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Timeline: CIA and Interrogation Videotapes

Rep. Jane Harman (D-CA) i i

The CIA in 2003 informed Rep. Jane Harman (D-CA) — shown at a Capitol Hill press conference in May — of the tapes' existence. Alex Wong/Getty Images hide caption

itoggle caption Alex Wong/Getty Images
Rep. Jane Harman (D-CA)

The CIA in 2003 informed Rep. Jane Harman (D-CA) — shown at a Capitol Hill press conference in May — of the tapes' existence.

Alex Wong/Getty Images
Sen. Jay Rockefeller (D-WV) i i

Senate Intelligence Committee Chairman Jay Rockefeller (D-WV) said panel members learned of the tapes' destruction in November 2006. Joe Raedle/Getty Images hide caption

itoggle caption Joe Raedle/Getty Images
Sen. Jay Rockefeller (D-WV)

Senate Intelligence Committee Chairman Jay Rockefeller (D-WV) said panel members learned of the tapes' destruction in November 2006.

Joe Raedle/Getty Images
CIA Director Michael Hayden i i

CIA Director Michael Hayden, shown at a House Intelligence Committee in January, recently told agency employees that the CIA destroyed videotapes it made in 2002 of two top terrorism suspects because it was afraid that keeping them "posed a security risk." Win McNamee/Getty Images hide caption

itoggle caption Win McNamee/Getty Images
CIA Director Michael Hayden

CIA Director Michael Hayden, shown at a House Intelligence Committee in January, recently told agency employees that the CIA destroyed videotapes it made in 2002 of two top terrorism suspects because it was afraid that keeping them "posed a security risk."

Win McNamee/Getty Images

News that the CIA made and then destroyed videotapes of al-Qaida suspects undergoing harsh interrogations while in agency custody seemed to have come out of nowhere. However, the story has been unfolding for years, though largely out of public view. The controversy over the tapes spans several countries and involves Congress, federal prosecutors and the top leadership of the CIA.

Here are some of the key moments.

March 2002: Terrorism suspect Abu Zubaydah, allegedly a high-ranking member of al-Qaida, is captured in Pakistan and flown to an undisclosed CIA detention center. Zubaydah is said to be an organizer of the Sept. 11, 2001, attacks and a tcaop al-Qaida recruiter. The Bush administration portrays his capture as a major breakthrough.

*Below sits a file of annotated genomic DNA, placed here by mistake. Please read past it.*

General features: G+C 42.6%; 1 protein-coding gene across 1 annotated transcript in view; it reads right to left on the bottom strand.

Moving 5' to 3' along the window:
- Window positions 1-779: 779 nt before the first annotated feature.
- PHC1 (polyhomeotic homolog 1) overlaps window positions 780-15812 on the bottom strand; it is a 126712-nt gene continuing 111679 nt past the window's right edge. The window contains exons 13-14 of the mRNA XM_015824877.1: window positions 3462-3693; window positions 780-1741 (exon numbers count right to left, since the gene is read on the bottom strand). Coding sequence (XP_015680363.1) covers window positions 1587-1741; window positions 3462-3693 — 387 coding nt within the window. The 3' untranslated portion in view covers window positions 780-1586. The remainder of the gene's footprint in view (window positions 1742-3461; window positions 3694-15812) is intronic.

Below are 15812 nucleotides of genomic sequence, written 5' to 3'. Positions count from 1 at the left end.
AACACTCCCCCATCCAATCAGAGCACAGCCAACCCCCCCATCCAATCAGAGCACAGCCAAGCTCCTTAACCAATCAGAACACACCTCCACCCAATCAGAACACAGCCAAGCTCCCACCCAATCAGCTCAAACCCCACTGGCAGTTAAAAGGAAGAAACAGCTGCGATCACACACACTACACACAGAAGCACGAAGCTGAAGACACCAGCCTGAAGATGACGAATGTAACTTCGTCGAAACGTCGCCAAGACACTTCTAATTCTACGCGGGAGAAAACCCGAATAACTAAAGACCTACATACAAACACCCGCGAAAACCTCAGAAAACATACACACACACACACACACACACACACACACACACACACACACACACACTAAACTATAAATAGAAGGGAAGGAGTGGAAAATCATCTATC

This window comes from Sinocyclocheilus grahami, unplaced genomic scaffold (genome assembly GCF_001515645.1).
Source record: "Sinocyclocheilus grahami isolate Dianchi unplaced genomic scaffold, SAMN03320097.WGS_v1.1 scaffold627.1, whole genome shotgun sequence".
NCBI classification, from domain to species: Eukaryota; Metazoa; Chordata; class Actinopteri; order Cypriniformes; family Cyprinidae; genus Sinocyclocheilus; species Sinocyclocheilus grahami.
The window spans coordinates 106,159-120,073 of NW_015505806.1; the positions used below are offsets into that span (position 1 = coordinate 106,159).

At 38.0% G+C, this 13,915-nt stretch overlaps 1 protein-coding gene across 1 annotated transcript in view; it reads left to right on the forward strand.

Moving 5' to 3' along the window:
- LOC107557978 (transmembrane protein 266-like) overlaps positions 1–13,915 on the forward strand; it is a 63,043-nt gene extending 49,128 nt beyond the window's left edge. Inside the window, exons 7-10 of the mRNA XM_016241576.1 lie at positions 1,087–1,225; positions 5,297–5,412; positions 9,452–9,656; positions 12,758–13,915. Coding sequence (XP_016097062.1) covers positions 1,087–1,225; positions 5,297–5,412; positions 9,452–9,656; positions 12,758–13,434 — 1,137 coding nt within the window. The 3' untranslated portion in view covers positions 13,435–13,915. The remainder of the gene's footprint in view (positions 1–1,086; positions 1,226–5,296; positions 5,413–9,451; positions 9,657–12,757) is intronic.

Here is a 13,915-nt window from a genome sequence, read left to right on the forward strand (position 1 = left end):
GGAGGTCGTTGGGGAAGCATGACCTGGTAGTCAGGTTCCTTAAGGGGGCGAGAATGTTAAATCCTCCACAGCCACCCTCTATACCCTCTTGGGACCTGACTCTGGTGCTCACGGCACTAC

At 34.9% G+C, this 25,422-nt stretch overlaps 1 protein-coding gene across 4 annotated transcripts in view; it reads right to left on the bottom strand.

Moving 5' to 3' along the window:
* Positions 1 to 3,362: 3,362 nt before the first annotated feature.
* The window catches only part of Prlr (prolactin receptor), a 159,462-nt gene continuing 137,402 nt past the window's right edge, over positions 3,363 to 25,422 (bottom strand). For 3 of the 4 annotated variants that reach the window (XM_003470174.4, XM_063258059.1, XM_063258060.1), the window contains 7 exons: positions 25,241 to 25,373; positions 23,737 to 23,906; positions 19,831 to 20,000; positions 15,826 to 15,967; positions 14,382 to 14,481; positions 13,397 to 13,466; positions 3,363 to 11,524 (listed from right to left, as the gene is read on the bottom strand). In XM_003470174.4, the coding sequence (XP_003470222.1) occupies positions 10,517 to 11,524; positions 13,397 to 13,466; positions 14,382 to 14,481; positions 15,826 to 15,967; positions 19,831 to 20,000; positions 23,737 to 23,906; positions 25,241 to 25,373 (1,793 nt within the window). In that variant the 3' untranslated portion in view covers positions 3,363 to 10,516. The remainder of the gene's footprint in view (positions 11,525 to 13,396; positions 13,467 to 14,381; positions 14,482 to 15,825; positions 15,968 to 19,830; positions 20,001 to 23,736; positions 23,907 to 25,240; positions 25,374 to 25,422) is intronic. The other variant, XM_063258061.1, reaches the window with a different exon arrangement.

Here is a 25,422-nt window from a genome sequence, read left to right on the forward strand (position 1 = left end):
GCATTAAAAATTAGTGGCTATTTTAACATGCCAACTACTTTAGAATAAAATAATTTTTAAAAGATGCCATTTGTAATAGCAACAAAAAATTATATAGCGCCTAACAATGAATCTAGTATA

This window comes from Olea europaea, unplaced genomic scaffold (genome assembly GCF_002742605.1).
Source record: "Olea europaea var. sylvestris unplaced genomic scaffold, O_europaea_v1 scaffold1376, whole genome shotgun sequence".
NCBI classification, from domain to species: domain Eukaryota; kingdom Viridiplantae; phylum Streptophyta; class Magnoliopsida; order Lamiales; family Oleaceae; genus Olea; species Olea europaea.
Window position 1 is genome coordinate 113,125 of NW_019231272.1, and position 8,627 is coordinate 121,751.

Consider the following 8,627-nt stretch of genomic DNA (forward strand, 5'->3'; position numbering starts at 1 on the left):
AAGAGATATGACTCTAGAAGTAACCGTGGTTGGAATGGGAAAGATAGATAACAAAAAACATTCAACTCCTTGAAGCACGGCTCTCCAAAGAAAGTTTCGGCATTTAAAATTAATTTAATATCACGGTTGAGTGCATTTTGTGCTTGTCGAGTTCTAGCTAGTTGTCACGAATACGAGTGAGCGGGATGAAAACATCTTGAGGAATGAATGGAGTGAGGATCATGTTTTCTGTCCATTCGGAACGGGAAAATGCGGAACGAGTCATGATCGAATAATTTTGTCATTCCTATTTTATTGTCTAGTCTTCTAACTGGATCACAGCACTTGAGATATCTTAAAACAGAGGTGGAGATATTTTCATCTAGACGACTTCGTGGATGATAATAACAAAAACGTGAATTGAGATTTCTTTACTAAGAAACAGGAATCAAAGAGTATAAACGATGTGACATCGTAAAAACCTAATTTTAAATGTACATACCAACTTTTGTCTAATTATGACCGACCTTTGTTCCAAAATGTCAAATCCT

2002: Abu Zubaydah and at least one other al-Qaida member are subjected to harsh interrogation techniques, possibly including waterboarding (controlled drowning), by their CIA captors. The agency videotapes several of these interrogations, partly to ensure that the techniques used are legal and partly to provide backup documentation of the information collected, according to CIA officials.

2003: The CIA's internal watchdog watches the videotapes and verifies that the interrogation practices were legal, according to CIA director Michael Hayden.

Also in 2003, the CIA informs Rep. Jane Harman (D-Calif.) and two other members of Congress of the tapes' existence.

August 2004: The 9/11 Commission completes its work on the terror attacks and the U.S. government's response to it. The commission had requested all relevant information from the CIA. But it never received videotapes of CIA interrogations conducted in 2002. An agency spokesman says the CIA "went to great lengths to meet the requests of the 9/11 Commission" and preserved the tapes in case the commission asked for them specifically.

2005: Lawyers representing terrorism suspect Zacarias Moussaoui make formal requests to the CIA for transcripts and other documentary evidence of the interrogation of agency prisoners. CIA lawyers tell prosecutors that the agency did not have such recordings.

Later in 2005, the CIA destroys at least two videotapes documenting the interrogation of two al-Qaida suspects in the agency's custody. The tapes showed CIA employees subjecting the suspects to harsh interrogation techniques. The tapes were reportedly destroyed at the request of Jose Rodriguez, then head of the agency's Directorate of Operations, its clandestine service.

November 2006: The Senate Intelligence Committee learns of the tapes' destruction, according to committee chairman Jay Rockefeller (D-WV).

December 2007: CIA Director Michael Hayden tells agency employees that the CIA destroyed videotapes it made in 2002 of two top terrorism suspects because it was afraid that keeping them "posed a security risk." If the tapes had become public, they would have exposed CIA officials "and their families to retaliation from al-Qaida and its sympathizers." Hayden makes the announcement hours after The New York Times informs the agency of its intention to publish a report about the tapes. Human rights groups and some members of Congress express outrage, accusing the agency of "destroying evidence." The Senate's second-ranking Democrat, Richard Durbin of Illinois, asks the Justice Department to investigate whether the CIA obstructed justice by destroying the videotapes.